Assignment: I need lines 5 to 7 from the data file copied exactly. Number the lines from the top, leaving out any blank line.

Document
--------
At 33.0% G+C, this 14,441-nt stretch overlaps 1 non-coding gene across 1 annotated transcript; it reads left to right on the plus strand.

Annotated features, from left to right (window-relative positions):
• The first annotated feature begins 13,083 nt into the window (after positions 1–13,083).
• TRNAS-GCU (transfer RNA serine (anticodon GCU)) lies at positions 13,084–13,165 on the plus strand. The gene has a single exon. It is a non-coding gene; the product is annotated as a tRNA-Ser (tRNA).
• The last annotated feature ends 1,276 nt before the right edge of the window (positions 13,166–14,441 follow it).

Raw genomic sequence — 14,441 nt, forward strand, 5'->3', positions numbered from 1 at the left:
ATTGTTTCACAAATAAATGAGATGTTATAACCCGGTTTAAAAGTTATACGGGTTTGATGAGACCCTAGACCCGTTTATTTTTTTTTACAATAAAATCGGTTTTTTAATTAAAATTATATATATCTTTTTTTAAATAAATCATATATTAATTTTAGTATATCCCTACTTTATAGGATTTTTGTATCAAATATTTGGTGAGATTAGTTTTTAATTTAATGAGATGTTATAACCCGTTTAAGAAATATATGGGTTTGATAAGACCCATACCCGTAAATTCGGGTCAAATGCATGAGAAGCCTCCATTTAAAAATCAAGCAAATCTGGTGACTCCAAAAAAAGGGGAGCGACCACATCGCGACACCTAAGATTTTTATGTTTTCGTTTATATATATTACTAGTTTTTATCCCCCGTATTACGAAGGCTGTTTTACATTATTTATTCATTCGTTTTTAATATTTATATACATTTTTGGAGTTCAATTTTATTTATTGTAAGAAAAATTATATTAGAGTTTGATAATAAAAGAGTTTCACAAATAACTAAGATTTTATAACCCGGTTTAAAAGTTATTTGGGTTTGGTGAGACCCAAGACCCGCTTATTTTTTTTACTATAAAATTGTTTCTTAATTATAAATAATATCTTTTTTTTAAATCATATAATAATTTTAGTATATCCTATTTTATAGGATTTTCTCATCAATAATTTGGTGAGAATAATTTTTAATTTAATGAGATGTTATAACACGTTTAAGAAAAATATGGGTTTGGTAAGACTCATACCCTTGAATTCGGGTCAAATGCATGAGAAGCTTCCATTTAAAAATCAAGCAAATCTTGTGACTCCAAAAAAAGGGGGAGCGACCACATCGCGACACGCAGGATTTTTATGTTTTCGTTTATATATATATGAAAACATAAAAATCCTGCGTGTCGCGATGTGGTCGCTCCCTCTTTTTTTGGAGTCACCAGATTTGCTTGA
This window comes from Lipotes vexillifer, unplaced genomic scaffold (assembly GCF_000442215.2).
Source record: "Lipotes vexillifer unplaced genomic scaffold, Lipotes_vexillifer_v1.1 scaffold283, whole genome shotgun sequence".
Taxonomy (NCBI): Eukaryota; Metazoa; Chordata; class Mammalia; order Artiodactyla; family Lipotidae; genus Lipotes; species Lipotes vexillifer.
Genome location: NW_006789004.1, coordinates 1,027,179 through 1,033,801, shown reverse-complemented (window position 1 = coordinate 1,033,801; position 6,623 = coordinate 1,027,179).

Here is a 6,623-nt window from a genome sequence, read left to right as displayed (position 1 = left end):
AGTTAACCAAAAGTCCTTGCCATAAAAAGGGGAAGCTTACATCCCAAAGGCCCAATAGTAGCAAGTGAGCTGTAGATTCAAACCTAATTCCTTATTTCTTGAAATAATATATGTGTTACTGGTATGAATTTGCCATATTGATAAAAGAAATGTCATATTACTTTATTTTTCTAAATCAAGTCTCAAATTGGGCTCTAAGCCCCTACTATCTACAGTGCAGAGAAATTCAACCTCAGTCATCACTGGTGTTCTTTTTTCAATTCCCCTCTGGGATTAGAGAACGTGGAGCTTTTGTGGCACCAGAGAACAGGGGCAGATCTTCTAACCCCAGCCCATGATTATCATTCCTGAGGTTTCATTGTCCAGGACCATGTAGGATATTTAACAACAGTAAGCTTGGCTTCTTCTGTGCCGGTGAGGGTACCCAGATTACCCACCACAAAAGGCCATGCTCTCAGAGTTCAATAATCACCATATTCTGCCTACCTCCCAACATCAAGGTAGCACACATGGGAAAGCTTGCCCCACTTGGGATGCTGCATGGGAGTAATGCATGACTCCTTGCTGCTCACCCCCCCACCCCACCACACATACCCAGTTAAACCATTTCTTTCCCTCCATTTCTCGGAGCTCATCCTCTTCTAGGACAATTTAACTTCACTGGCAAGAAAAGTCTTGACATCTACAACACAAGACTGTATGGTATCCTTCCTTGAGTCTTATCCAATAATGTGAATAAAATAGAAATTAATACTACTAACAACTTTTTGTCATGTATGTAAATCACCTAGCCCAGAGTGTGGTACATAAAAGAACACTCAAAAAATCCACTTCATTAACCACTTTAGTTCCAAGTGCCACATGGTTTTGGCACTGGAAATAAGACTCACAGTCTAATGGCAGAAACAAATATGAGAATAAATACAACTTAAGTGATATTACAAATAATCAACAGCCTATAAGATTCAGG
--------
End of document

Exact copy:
• The last annotated feature ends 1,276 nt before the right edge of the window (positions 13,166–14,441 follow it).

Raw genomic sequence — 14,441 nt, forward strand, 5'->3', positions numbered from 1 at the left:
ATTGTTTCACAAATAAATGAGATGTTATAACCCGGTTTAAAAGTTATACGGGTTTGATGAGACCCTAGACCCGTTTATTTTTTTTTACAATAAAATCGGTTTTTTAATTAAAATTATATATATCTTTTTTTAAATAAATCATATATTAATTTTAGTATATCCCTACTTTATAGGATTTTTGTATCAAATATTTGGTGAGATTAGTTTTTAATTTAATGAGATGTTATAACCCGTTTAAGAAATATATGGGTTTGATAAGACCCATACCCGTAAATTCGGGTCAAATGCATGAGAAGCCTCCATTTAAAAATCAAGCAAATCTGGTGACTCCAAAAAAAGGGGAGCGACCACATCGCGACACCTAAGATTTTTATGTTTTCGTTTATATATATTACTAGTTTTTATCCCCCGTATTACGAAGGCTGTTTTACATTATTTATTCATTCGTTTTTAATATTTATATACATTTTTGGAGTTCAATTTTATTTATTGTAAGAAAAATTATATTAGAGTTTGATAATAAAAGAGTTTCACAAATAACTAAGATTTTATAACCCGGTTTAAAAGTTATTTGGGTTTGGTGAGACCCAAGACCCGCTTATTTTTTTTACTATAAAATTGTTTCTTAATTATAAATAATATCTTTTTTTTAAATCATATAATAATTTTAGTATATCCTATTTTATAGGATTTTCTCATCAATAATTTGGTGAGAATAATTTTTAATTTAATGAGATGTTATAACACGTTTAAGAAAAATATGGGTTTGGTAAGACTCATACCCTTGAATTCGGGTCAAATGCATGAGAAGCTTCCATTTAAAAATCAAGCAAATCTTGTGACTCCAAAAAAAGGGGGAGCGACCACATCGCGACACGCAGGATTTTTATGTTTTCGTTTATATATATATGAAAACATAAAAATCCTGCGTGTCGCGATGTGGTCGCTCCCTCTTTTTTTGGAGTCACCAGATTTGCTTGA